What I Read (Part I)
Posted on March 31st, 2012
Mostly I read submissions. Every evening after work I come home with bundles of paper printed double-sided and fixed with paperclips. (No, I don’t own a kindle. Yes, I realise I should. It’s a long story.)
But sometimes, on very happy days, I get to go and buy REAL books. Little bound pages with a front and back cover that describes in pictures and words what I am about to discover.
I have bought three books recently:
1. Pure by Andrew Miller. It’s short, a spectacularly easy read, and whoppingly atmospheric. Set in Paris, it reminded me very much of Perfume.
2. Before I Go to Sleep by S J Watson: Top of the charts at the moment, I found this GRIPPING. And it really messes with your mind. I love books like that.
3. Rules of Civility by Amor Towles: Described as Breakfast at Tiffany’s meets The Great Gatsby. But I really don’t think it is. It’s somehow fiercer, and overtly unsettling. Good though. And wow, that cover.
Interview with an Illustrator
Posted on March 29th, 2012
Throughout the year, I will be doing a series of short interviews with people in publishing: authors, agents, scouts, editors, publishers, producers and digital consultants. So without further ado, I am delighted to introduce you to Holly Swain, picture book illustrator extraordinaire.
How did you get into illustrating books for children?
I always drew as a kid and was always inventing little worlds for my characters to go in. I went to uni to do an Illustration Degree, and tried every type of illustration, but always came back to books. I found it hard to come up with just one illustration for something, and would always produce a few alternatives, so I think I tend to naturally think sequentially. I then did a Masters Degree in ‘Narrative Illustration and Editorial Design’, which allowed me to experiment with the idea of a book. After college I illustrated some educational books and then I got my first commission as I got my agent, Eunice McMullen, who went on to get me further commissions.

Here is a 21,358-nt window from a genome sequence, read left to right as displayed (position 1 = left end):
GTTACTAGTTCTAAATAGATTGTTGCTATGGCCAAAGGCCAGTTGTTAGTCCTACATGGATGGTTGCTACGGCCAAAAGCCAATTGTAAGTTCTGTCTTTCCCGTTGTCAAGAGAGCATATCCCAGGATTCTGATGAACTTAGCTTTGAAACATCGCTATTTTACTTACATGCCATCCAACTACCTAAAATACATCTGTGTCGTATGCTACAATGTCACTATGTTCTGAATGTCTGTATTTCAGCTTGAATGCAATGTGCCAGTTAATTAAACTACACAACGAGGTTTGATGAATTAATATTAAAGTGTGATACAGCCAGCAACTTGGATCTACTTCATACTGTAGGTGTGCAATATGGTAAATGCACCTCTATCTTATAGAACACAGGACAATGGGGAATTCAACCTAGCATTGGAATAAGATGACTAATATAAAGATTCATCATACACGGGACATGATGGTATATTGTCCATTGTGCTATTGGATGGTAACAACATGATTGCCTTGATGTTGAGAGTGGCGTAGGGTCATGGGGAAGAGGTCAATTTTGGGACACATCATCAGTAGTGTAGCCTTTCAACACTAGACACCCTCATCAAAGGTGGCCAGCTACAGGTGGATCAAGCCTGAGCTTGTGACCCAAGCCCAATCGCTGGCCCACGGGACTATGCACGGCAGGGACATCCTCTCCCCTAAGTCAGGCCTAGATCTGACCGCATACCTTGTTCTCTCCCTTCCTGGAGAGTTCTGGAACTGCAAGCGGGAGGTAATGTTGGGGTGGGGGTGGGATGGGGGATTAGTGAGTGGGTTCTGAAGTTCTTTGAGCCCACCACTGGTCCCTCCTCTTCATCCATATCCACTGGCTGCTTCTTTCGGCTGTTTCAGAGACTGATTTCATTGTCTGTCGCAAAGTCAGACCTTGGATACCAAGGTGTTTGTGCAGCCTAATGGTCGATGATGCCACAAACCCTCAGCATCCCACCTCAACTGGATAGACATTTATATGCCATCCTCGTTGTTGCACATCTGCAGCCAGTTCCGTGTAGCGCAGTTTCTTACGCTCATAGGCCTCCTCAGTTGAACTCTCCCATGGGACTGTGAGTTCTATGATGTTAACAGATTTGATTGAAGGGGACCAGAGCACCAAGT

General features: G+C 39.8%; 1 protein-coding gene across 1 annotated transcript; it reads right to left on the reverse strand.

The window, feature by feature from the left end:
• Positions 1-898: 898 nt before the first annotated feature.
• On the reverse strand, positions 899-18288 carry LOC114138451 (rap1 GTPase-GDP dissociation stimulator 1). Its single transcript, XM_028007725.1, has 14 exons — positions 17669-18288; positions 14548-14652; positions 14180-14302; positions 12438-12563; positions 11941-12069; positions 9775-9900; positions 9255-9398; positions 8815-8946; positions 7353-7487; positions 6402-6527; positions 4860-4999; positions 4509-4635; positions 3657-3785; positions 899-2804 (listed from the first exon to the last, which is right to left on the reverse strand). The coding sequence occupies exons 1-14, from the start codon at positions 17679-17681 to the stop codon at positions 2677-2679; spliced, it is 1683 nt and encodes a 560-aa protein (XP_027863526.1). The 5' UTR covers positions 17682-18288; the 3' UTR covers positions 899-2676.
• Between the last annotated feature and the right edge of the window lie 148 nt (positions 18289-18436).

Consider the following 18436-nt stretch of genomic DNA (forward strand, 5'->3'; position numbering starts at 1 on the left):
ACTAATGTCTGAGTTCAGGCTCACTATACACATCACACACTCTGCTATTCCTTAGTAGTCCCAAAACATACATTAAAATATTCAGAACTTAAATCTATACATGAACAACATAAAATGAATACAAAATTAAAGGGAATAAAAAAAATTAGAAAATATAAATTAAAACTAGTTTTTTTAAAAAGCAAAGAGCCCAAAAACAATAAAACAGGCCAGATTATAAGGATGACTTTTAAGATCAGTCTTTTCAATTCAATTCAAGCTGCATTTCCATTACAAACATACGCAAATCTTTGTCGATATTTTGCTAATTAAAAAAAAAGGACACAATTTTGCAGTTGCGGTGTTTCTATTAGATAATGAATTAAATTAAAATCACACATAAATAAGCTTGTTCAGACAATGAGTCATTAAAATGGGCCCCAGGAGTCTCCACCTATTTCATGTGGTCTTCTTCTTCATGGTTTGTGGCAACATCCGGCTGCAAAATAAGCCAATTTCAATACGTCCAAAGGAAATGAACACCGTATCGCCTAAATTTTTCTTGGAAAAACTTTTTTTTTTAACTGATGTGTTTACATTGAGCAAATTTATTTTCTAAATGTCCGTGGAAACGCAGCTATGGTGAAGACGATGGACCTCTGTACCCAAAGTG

Which book are you most proud of and why?
It’s hard to choose a favourite, but I think the book I’m most proud of is ‘The Mysterious Case Of The Missing Honey’ by Claire Freedman. It turned out how I’d imagined it, I was given quite a free reign with the design and compositions and the Art Director understood what I was trying to achieve with it. Their designer then just ran with it and I think that comes across; great printing too.
What advice would you give illustrators/authors hoping to get their book published?
My advice would be to do your research into the publishers that you are going to see. Look at the books they publish and see if yours ‘fits’. Go and see the Art Director, listen to what they say about your work and their advice. Some will like it, some won’t. If you find one who really likes your work, keep in touch. They might not have a commission then and there, but send them copies of your new work , so that you are remembered. Above all persevere!